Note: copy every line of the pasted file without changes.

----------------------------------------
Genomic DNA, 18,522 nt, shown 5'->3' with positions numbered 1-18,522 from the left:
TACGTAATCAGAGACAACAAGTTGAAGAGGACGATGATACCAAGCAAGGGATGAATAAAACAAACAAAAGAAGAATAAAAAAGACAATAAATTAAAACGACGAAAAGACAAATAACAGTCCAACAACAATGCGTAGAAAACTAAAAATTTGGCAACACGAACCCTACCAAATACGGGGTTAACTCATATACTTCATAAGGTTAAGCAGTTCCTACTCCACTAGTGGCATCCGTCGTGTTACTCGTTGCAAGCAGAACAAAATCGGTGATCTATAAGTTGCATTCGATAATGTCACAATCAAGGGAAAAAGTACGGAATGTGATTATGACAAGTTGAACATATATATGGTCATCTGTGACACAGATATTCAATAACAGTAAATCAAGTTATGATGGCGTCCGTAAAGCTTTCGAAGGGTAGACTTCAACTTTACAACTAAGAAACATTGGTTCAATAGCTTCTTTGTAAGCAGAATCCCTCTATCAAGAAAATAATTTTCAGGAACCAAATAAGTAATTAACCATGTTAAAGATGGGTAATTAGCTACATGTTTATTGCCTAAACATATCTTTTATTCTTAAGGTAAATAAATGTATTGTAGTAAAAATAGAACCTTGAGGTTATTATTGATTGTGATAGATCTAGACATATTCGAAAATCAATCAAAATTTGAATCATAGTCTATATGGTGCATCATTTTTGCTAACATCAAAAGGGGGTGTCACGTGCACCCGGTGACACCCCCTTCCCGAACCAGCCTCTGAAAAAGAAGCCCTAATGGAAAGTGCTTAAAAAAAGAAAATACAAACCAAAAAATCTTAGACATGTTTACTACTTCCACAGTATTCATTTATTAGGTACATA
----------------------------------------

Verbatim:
Genomic DNA, 18,522 nt, shown 5'->3' with positions numbered 1-18,522 from the left:
TACGTAATCAGAGACAACAAGTTGAAGAGGACGATGATACCAAGCAAGGGATGAATAAAACAAACAAAAGAAGAATAAAAAAGACAATAAATTAAAACGACGAAAAGACAAATAACAGTCCAACAACAATGCGTAGAAAACTAAAAATTTGGCAACACGAACCCTACCAAATACGGGGTTAACTCATATACTTCATAAGGTTAAGCAGTTCCTACTCCACTAGTGGCATCCGTCGTGTTACTCGTTGCAAGCAGAACAAAATCGGTGATCTATAAGTTGCATTCGATAATGTCACAATCAAGGGAAAAAGTACGGAATGTGATTATGACAAGTTGAACATATATATGGTCATCTGTGACACAGATATTCAATAACAGTAAATCAAGTTATGATGGCGTCCGTAAAGCTTTCGAAGGGTAGACTTCAACTTTACAACTAAGAAACATTGGTTCAATAGCTTCTTTGTAAGCAGAATCCCTCTATCAAGAAAATAATTTTCAGGAACCAAATAAGTAATTAACCATGTTAAAGATGGGTAATTAGCTACATGTTTATTGCCTAAACATATCTTTTATTCTTAAGGTAAATAAATGTATTGTAGTAAAAATAGAACCTTGAGGTTATTATTGATTGTGATAGATCTAGACATATTCGAAAATCAATCAAAATTTGAATCATAGTCTATATGGTGCATCATTTTTGCTAACATCAAAAGGGGGTGTCACGTGCACCCGGTGACACCCCCTTCCCGAACCAGCCTCTGAAAAAGAAGCCCTAATGGAAAGTGCTTAAAAAAAGAAAATACAAACCAAAAAATCTTAGACATGTTTACTACTTCCACAGTATTCATTTATTAGGTACATA